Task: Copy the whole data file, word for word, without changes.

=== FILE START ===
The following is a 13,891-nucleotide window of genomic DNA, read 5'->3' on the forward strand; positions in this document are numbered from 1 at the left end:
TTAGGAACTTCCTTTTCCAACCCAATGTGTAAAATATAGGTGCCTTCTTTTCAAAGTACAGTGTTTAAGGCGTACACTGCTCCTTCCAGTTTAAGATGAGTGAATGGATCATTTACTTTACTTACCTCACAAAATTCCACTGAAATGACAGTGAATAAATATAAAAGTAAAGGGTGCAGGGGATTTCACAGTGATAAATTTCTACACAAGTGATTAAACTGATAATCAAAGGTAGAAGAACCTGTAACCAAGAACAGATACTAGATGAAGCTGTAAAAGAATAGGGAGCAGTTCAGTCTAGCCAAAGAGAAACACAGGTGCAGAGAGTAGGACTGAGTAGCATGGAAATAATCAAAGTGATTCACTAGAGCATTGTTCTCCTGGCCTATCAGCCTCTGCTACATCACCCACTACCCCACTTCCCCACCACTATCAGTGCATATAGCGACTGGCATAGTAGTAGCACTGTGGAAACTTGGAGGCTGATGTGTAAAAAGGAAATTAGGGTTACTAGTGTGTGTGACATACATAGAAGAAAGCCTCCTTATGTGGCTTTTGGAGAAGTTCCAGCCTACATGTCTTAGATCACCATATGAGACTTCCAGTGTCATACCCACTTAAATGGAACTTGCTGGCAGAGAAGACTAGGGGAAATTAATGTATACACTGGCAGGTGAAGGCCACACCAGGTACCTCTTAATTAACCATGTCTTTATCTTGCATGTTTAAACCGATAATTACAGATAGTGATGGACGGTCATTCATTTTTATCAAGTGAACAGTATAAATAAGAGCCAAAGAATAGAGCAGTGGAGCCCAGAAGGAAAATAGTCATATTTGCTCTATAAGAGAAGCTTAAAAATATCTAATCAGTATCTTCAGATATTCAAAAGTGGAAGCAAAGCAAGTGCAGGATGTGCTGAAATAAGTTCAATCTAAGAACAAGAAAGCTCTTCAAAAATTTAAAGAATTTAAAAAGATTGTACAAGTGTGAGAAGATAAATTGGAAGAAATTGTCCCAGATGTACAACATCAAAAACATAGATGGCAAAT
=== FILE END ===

The following is a 13,891-nucleotide window of genomic DNA, read 5'->3' on the forward strand; positions in this document are numbered from 1 at the left end:
TTAGGAACTTCCTTTTCCAACCCAATGTGTAAAATATAGGTGCCTTCTTTTCAAAGTACAGTGTTTAAGGCGTACACTGCTCCTTCCAGTTTAAGATGAGTGAATGGATCATTTACTTTACTTACCTCACAAAATTCCACTGAAATGACAGTGAATAAATATAAAAGTAAAGGGTGCAGGGGATTTCACAGTGATAAATTTCTACACAAGTGATTAAACTGATAATCAAAGGTAGAAGAACCTGTAACCAAGAACAGATACTAGATGAAGCTGTAAAAGAATAGGGAGCAGTTCAGTCTAGCCAAAGAGAAACACAGGTGCAGAGAGTAGGACTGAGTAGCATGGAAATAATCAAAGTGATTCACTAGAGCATTGTTCTCCTGGCCTATCAGCCTCTGCTACATCACCCACTACCCCACTTCCCCACCACTATCAGTGCATATAGCGACTGGCATAGTAGTAGCACTGTGGAAACTTGGAGGCTGATGTGTAAAAAGGAAATTAGGGTTACTAGTGTGTGTGACATACATAGAAGAAAGCCTCCTTATGTGGCTTTTGGAGAAGTTCCAGCCTACATGTCTTAGATCACCATATGAGACTTCCAGTGTCATACCCACTTAAATGGAACTTGCTGGCAGAGAAGACTAGGGGAAATTAATGTATACACTGGCAGGTGAAGGCCACACCAGGTACCTCTTAATTAACCATGTCTTTATCTTGCATGTTTAAACCGATAATTACAGATAGTGATGGACGGTCATTCATTTTTATCAAGTGAACAGTATAAATAAGAGCCAAAGAATAGAGCAGTGGAGCCCAGAAGGAAAATAGTCATATTTGCTCTATAAGAGAAGCTTAAAAATATCTAATCAGTATCTTCAGATATTCAAAAGTGGAAGCAAAGCAAGTGCAGGATGTGCTGAAATAAGTTCAATCTAAGAACAAGAAAGCTCTTCAAAAATTTAAAGAATTTAAAAAGATTGTACAAGTGTGAGAAGATAAATTGGAAGAAATTGTCCCAGATGTACAACATCAAAAACATAGATGGCAAAT